Our priest Michael Cupp in his series on Old Testament prophets brought to our attention the interesting word from Ahijah’s prophecy on God in his mercy taking the life of Jeroboam’s son, Abijah, so that this son would not see or experience the judgment that was going to come on King Jeroboam’s dynasty. The prophet made this comparison between Jeroboam and King David:
…you have not been like my servant David, who kept my commandments and followed me with all his heart, doing only that which was right in my sight…
Father Mike made the point that David was considered this way before God because unlike Jeroboam, when David was confronted with his sin he repented in confession and change of heart and life. So that God forgave and removed his sins as far as the east is from the west so as to forget them entirely. Of course there were dire consequences David and Israel had to live with.
This reminds me of Paul’s words in Romans 4 when he quotes David from Psalm 32
“Blessed are those
whose transgressions are forgiven,
whose sins are covered.
Blessed is the one
whose sin the Lord will never count against them.”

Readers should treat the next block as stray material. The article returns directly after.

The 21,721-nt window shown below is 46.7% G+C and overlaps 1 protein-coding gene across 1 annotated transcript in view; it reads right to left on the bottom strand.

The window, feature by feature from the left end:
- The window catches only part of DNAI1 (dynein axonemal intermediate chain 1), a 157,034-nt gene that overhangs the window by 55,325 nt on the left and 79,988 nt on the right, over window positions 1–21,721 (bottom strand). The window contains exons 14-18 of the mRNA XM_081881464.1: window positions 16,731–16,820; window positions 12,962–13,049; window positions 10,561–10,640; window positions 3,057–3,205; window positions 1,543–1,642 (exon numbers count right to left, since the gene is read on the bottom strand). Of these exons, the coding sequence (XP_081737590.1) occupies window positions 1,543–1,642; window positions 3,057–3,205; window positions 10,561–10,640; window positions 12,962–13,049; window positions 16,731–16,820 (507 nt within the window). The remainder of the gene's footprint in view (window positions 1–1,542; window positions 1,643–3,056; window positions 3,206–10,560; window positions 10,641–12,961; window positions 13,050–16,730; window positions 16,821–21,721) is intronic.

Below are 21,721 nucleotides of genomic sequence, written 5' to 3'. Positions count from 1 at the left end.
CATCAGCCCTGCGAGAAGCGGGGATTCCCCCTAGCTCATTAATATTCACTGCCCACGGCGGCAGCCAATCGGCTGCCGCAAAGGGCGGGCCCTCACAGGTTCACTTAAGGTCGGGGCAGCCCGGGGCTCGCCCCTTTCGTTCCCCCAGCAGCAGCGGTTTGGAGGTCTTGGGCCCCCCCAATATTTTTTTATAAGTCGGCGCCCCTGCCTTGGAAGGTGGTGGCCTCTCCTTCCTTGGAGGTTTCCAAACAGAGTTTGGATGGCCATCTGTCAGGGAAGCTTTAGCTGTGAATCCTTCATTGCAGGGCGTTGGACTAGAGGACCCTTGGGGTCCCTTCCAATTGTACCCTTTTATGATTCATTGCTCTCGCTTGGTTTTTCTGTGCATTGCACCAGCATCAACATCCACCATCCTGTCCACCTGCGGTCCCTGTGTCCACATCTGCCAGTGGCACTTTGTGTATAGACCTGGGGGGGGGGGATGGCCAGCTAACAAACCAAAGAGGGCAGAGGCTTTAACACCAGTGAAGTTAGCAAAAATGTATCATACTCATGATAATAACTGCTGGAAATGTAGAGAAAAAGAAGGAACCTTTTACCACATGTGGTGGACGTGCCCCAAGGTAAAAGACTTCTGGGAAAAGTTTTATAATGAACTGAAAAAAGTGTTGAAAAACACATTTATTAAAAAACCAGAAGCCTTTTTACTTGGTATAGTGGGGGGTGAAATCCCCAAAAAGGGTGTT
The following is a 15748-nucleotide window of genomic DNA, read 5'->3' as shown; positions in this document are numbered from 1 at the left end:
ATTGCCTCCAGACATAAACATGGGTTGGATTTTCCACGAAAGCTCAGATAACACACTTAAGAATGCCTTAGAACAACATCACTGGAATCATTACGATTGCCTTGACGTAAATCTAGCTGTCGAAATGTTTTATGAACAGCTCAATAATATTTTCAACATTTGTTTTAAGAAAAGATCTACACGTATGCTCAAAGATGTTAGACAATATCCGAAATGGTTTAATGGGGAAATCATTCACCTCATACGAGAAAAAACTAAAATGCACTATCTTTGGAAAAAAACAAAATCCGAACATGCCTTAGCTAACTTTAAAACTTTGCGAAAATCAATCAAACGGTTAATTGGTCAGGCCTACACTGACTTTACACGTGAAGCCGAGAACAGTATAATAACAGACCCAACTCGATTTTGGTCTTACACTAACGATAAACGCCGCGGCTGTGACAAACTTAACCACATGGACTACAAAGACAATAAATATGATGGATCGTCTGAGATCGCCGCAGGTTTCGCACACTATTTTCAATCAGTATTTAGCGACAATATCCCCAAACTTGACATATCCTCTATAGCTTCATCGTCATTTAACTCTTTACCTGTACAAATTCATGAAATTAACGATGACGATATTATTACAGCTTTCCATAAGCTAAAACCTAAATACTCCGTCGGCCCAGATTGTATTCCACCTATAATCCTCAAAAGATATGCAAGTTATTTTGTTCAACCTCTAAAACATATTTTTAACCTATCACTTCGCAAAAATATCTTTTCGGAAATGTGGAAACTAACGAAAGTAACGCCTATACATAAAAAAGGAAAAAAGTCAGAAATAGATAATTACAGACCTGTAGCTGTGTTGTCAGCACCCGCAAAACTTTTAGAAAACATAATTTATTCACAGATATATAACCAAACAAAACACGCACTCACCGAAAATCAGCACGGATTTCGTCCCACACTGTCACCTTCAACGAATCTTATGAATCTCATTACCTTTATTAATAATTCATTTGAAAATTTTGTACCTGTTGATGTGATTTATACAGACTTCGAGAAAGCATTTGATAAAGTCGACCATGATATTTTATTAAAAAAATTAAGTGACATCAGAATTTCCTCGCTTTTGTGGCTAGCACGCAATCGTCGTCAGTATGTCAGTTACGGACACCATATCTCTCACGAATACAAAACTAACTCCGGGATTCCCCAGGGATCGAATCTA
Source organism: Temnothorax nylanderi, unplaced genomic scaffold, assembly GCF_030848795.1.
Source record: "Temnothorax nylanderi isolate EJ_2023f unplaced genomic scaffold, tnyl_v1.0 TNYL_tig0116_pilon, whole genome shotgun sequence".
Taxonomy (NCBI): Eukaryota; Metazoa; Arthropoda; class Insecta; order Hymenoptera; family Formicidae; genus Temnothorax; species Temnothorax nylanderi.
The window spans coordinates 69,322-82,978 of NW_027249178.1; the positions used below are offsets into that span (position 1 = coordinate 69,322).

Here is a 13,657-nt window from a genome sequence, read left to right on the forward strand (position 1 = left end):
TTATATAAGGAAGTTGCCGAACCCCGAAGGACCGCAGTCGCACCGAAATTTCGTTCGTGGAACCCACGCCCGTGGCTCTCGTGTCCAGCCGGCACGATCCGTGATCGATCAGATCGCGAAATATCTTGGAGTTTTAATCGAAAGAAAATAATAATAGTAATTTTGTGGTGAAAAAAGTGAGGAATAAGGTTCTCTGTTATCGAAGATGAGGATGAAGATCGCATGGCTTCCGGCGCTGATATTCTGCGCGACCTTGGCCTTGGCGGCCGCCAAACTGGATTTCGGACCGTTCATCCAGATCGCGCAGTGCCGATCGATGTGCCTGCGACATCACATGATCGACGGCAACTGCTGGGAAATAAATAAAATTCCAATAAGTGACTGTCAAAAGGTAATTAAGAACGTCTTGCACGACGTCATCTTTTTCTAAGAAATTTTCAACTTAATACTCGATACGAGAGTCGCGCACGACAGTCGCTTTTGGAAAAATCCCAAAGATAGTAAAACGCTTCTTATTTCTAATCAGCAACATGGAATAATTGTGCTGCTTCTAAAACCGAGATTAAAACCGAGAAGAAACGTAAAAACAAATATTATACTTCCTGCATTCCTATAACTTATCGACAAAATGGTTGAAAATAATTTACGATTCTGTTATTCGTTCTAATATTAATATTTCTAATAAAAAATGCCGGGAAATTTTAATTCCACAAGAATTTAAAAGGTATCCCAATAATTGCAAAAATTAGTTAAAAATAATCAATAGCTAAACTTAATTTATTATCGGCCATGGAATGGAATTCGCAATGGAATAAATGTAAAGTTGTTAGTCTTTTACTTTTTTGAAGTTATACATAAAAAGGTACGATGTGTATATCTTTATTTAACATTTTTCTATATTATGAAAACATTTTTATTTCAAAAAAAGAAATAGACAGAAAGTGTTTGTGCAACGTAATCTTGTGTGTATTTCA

This means for us, for so many of us, and even for all of us because on one living is sinless or strictly speaking righteous before God as David himself acknowledges (Psalm 143), that arguably there is a fresh start. At least a clear slate since by faith we are justified or declared righteous before God (see Romans 4 link above). All true faith is penitent as in repentant over sin, not excusing them, but confessing and forsaking them. Not to brush aside the need for penance as in a change over time. People don’t simply commit great sin, sincerely confess it and then change entirely over night (see Psalm 51). But they can change radically with the right help from the church and over time. Yet instantly upon such repentant faith they are considered righteous in God’s sight. So that we don’t have to have the guilt of our sin hanging over us night and day. That is taken care of through the cross, through Jesus’ death for our sins. So that we can be forgiven and have new life in and through him.